Aidan Nguyen

Aidan Nguyen is a senior at Tufts, studying International Relations, with a concentration in international security, and Political Science. Before coming to Tufts, he served as a congressional page in the US House of Representatives and graduated from high school with his International Baccalaureate. He has since joined several congressional and gubernatorial campaigns and worked in the offices of Rep. Kathy Castor and Sen. Bill Nelson as an intern and fellow. He has also worked with a microfinance firm in Bucerias, Mexico. He spent last year in Paris where, after an appointment from the US Embassy in Paris, he moved to an internship at UNESCO headquarters and was later appointed to serve as a second deputy there. He was also asked by Ambassador Taha Mikati and Prime Minister Najib Mikati to join the central team of the Mikati Foundation during its expansion from a national to an international organisation. Aidan is excited to be joining EPIIC this year and is interested in the future of Russian politics and the organisation of opposition parties, the emergence of new media, independent press, and relations with former Soviet states. He also participates in ALLIES, the Field Ex Committee, LCS, and MUN on campus.

Benjamin Shipley

Benjamin Shipley is a sophomore with plans to major in international relations and political science, while also studying Russian and French. Born and raised in New York, Ben was introduced to politics at an early age and became interested in the international sphere soon after, when he went on his first trip to Europe. Ben has previously worked for U.S. Senator Charles E. Schumer, gaining valuable experience and learning about government work. Next summer, he hopes to work for the U.S. Department of State in the Bureau of European and Eurasian affairs in either the Office of Policy and Global Issues, or the Office of Russian Affairs. He looks forward to learning about Russia and the experience he will gain from EPIIC.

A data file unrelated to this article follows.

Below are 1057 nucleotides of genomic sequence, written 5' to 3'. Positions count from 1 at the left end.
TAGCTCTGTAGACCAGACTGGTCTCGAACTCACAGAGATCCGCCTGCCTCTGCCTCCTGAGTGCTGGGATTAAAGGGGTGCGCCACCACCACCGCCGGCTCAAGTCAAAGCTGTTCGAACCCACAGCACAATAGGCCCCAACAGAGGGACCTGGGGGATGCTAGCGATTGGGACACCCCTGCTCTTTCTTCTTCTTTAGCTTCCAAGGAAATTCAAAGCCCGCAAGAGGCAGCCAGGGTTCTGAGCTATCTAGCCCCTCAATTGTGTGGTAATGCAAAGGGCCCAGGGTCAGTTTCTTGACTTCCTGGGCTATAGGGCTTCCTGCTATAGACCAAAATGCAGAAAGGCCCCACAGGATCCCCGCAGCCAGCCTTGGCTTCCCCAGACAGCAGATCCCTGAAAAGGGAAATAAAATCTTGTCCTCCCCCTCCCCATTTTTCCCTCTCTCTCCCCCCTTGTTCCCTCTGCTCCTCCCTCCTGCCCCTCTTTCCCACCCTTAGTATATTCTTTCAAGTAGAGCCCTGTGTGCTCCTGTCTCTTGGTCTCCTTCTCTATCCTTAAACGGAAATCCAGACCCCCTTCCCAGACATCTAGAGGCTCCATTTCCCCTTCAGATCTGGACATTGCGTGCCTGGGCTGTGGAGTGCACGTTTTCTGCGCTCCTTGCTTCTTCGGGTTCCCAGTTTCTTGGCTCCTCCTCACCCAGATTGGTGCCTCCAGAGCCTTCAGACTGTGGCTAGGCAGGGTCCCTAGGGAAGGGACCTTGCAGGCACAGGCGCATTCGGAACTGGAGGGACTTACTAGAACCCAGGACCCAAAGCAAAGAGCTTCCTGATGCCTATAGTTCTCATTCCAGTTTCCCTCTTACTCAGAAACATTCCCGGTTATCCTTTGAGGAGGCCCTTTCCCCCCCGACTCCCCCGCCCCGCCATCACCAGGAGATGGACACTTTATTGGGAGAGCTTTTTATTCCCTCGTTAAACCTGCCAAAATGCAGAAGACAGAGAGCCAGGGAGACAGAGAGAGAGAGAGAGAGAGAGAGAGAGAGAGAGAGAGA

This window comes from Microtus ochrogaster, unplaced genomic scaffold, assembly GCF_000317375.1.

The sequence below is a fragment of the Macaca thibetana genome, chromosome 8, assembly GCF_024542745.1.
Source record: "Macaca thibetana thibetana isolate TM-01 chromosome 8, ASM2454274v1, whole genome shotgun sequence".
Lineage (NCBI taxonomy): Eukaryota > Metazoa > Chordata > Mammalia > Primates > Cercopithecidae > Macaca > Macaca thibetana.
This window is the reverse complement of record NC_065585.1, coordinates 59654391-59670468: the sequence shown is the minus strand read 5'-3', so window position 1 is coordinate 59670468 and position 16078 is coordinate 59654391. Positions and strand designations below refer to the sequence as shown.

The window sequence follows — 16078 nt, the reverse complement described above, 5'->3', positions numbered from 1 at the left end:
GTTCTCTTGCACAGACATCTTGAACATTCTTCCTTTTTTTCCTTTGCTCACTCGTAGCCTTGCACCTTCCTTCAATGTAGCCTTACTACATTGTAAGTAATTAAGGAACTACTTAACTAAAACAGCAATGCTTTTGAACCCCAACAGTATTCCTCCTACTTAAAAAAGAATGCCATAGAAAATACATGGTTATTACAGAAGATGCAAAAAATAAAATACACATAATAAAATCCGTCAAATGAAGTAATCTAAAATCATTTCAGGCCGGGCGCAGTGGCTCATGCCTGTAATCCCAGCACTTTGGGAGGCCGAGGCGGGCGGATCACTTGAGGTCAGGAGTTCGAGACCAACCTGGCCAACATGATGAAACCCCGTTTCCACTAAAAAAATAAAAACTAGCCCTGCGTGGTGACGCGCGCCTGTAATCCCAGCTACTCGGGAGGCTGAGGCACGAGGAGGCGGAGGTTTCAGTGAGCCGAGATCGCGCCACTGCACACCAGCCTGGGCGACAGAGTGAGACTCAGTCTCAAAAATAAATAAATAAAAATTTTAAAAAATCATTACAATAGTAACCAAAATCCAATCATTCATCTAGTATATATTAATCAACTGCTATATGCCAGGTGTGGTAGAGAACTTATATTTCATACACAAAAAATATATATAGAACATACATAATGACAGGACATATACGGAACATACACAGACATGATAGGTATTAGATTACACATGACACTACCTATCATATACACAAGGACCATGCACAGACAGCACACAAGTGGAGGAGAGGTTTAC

Ben Spevack

Ben is a senior at Tufts, majoring in International Relations.  He began studying Russian in high school and, since coming to Tufts, has expanded his studies to include the geopolitics and cultures of the post-Soviet states, concentrating in the Caucasus and Central Asia.  This summer, Ben traveled to Kazakhstan, where he was hosted by the Eurasian National University to conduct research for his senior thesis on the New Silk Road in Central Asia.  He also studies Chinese and studied at Zhejiang University in Hangzhou in the fall of 2013.  At Tufts, Ben is also involved in the Russian and Slavic Students Association, China-US Symposium, ALLIES and Tufts Emergency Medical Services.  

Caitlin Thompson

Caitlin is a sophomore from Carmel, CA, pursing a major in International Relations with a concentration in Global Health and a minor in Russian. On campus, she is involved in Model UN, as well as the Tufts Equestrian team. Her interest in Russia stems from her passion for human rights and public health, supplemented by her fascination with journalism and freedom of expression. This past summer, Caitlin worked at The Borgen Project, a non-profit organization that focuses on global poverty related issues. She wrote for the group’s online magazine, reporting on topics from poverty in the struggling European Union countries to the persistence problem with alcohol in Russia. Caitlin is interested in becoming a foreign correspondent or an international prosecutor later in life, but for now, she is content learning everything there is to know about Russia through EPIIC. This year, Caitlin hopes to focus on the formation of a national identity and development in post-Soviet republics, as well as the interaction between the government’s decisions and the every day lives of citizen. She hopes to pursue research on Russia’s failing public health system and crippling rural poverty, and examine how the Kremlin’s priorities diminish the attention paid to policies in this area.